We also aim to help grantees address challenges by:

  • advising on grant evolution
  • connecting grantees with others experiencing similar issues
  • referring grantees to additional resources


We determine grant success on a case-by-case basis, based on grantees’ ability to achieve original intended aims and/or ability to shift appropriately given changes in operating environments.

Finally, we greatly value opportunities to learn from our grantees because ongoing learning is essential to our work as Foundation staff. Projects that do not go as planned often result in critical learning. We appreciate and greatly value grantees’ honesty regarding these issues; this honesty is what enables us to adjust the Foundation’s expectations, effectively advise our grantees, and learn from each grant cycle.

Equitable Economic Impacts Questions

Q: Are organizations other than non-profits eligible for funding?

A:  Yes, we will consider funding for other organizations, such as social enterprises and/or cooperative businesses, so long as their activities and proposed work are strongly aligned with the Equitable Economic Impacts funding guidelines.

Q. How much funding will be available for work located outside the City of Philadelphia?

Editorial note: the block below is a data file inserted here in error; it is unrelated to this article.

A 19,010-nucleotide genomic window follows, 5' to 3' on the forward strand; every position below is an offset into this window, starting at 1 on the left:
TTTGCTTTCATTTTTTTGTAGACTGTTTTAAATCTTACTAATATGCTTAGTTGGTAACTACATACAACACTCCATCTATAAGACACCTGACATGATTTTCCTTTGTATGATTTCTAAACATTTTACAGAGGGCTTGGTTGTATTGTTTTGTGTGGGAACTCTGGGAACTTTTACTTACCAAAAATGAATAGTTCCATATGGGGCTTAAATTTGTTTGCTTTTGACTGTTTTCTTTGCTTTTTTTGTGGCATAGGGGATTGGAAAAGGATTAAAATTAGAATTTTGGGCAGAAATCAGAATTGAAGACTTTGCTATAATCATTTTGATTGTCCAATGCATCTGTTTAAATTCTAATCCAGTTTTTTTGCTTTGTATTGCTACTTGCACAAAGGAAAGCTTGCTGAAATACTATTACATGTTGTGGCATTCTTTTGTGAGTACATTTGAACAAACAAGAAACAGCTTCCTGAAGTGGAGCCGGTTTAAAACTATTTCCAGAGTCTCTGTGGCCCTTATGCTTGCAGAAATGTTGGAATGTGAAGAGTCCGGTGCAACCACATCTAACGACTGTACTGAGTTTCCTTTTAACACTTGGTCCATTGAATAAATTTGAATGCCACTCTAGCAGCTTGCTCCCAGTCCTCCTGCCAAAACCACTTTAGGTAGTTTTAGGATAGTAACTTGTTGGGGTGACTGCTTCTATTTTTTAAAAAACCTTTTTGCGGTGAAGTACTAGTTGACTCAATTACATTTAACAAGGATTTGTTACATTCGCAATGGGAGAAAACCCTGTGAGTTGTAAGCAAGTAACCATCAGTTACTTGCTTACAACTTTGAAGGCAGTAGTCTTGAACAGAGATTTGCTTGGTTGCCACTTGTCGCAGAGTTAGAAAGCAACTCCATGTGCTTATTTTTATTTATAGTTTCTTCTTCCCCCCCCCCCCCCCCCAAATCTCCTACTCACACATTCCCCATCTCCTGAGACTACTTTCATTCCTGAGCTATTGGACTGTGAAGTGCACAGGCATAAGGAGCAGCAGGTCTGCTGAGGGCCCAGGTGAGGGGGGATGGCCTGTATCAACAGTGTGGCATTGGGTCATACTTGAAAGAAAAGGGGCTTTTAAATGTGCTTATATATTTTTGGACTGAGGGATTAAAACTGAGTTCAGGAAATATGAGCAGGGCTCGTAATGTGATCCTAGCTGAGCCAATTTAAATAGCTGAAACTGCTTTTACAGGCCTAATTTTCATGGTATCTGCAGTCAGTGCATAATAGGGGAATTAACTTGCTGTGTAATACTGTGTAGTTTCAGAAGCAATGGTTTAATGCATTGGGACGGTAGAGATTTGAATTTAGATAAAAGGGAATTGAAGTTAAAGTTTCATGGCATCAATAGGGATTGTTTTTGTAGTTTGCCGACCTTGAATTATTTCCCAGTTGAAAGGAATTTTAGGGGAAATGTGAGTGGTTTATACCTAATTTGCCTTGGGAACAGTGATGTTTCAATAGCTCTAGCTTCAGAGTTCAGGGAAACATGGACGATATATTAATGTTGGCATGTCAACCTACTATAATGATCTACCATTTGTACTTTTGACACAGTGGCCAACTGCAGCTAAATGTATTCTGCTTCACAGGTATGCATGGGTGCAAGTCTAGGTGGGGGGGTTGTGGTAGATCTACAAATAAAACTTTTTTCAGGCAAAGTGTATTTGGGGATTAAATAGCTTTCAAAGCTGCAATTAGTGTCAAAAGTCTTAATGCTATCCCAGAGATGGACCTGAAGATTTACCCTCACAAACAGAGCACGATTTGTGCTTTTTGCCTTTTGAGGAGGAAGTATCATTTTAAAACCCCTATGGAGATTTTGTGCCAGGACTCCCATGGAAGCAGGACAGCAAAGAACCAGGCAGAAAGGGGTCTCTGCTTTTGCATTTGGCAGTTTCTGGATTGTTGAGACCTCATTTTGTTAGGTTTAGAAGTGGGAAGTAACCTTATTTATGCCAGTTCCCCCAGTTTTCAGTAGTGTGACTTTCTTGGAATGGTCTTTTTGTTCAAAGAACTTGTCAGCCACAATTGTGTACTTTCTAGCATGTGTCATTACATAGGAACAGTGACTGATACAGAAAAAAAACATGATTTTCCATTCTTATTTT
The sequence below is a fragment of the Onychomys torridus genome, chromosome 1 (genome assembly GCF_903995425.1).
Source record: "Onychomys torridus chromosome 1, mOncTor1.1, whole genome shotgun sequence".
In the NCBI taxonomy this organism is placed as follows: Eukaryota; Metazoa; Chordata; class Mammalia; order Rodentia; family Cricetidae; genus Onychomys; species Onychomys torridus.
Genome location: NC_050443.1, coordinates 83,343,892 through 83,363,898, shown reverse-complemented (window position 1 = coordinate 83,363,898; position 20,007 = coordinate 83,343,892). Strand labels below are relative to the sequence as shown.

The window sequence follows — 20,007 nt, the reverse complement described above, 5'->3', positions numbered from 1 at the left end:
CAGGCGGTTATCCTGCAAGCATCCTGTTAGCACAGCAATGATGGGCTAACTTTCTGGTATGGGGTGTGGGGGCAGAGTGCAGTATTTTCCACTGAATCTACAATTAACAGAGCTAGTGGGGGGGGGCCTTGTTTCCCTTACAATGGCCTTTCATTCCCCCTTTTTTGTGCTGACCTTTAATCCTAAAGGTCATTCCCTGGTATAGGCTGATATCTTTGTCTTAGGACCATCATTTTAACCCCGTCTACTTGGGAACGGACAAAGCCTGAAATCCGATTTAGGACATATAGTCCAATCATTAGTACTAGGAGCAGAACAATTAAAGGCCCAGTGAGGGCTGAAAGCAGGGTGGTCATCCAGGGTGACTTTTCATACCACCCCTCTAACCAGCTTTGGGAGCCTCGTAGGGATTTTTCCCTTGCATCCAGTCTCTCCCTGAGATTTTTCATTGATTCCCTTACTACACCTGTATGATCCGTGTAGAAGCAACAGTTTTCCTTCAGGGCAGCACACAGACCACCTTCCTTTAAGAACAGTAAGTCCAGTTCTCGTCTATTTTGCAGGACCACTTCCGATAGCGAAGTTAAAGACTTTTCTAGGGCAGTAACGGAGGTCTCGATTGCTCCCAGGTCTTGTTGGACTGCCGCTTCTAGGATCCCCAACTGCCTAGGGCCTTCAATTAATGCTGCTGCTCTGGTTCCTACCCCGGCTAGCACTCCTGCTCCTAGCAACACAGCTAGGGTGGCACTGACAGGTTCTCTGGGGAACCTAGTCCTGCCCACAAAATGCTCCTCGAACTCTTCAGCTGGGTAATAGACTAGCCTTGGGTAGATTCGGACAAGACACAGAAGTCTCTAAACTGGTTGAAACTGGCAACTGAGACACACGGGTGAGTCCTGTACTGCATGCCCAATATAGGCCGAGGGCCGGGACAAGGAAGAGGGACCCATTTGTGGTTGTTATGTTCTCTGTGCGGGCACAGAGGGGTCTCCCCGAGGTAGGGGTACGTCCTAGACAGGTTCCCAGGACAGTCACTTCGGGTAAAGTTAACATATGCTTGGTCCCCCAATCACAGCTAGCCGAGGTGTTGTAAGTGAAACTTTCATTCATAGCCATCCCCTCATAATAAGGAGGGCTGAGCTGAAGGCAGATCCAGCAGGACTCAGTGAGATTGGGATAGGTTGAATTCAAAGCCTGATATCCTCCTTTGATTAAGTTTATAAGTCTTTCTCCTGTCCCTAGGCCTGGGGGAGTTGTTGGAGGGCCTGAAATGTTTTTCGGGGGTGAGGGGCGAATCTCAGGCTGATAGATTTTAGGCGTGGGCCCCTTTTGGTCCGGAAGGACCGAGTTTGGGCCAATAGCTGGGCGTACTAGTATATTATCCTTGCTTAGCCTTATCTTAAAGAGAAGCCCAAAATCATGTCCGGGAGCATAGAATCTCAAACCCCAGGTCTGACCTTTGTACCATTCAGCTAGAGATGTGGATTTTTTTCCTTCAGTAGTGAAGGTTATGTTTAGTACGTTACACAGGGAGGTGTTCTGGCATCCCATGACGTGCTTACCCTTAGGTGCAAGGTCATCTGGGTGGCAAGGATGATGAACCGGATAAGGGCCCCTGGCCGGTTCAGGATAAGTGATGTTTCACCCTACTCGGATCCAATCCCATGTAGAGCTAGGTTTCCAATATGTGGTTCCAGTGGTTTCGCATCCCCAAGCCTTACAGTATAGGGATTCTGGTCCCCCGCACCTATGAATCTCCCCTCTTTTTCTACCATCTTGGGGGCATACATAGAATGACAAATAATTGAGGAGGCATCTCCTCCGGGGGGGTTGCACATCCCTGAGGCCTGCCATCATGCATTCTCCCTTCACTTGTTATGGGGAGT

A: Due to current commitments within this funding strategy, most funding – especially in the first two years of this new strategy – will be awarded within the City of Philadelphia. During this time, staff will learn about new potential places for funding to inform future funding decisions.

Q: What does the learning and evaluation process look like? How will you monitor and measure success of grants?

A: We understand that it is impossible to predict the future, especially when working with partners and navigating an ongoing pandemic. As grants progress, we seek to understand how operating environments are changing, and how and why grantees are adapting.

If grant terms or expectations need adjustment, the Creative Communities team will work with grantees to determine how to continue progress toward the overall grant aims, even if processes or methods must shift. Such adjustments aren’t a sign of failure, but an expected part of undertaking meaningful public space work.

We also aim to help grantees address challenges by:

  • advising on grant evolution
  • connecting grantees with others experiencing similar issues
  • referring grantees to additional resources


We determine grant success on a case-by-case basis, based on grantees’ ability to achieve original intended aims and/or ability to shift appropriately given changes in operating environments.

Finally, we greatly value opportunities to learn from our grantees because ongoing learning is essential to our work as Foundation staff. Projects that do not go as planned often result in critical learning. We appreciate and greatly value grantees’ honesty regarding these issues; this honesty is what enables us to adjust the Foundation’s expectations, effectively advise our grantees, and learn from each grant cycle.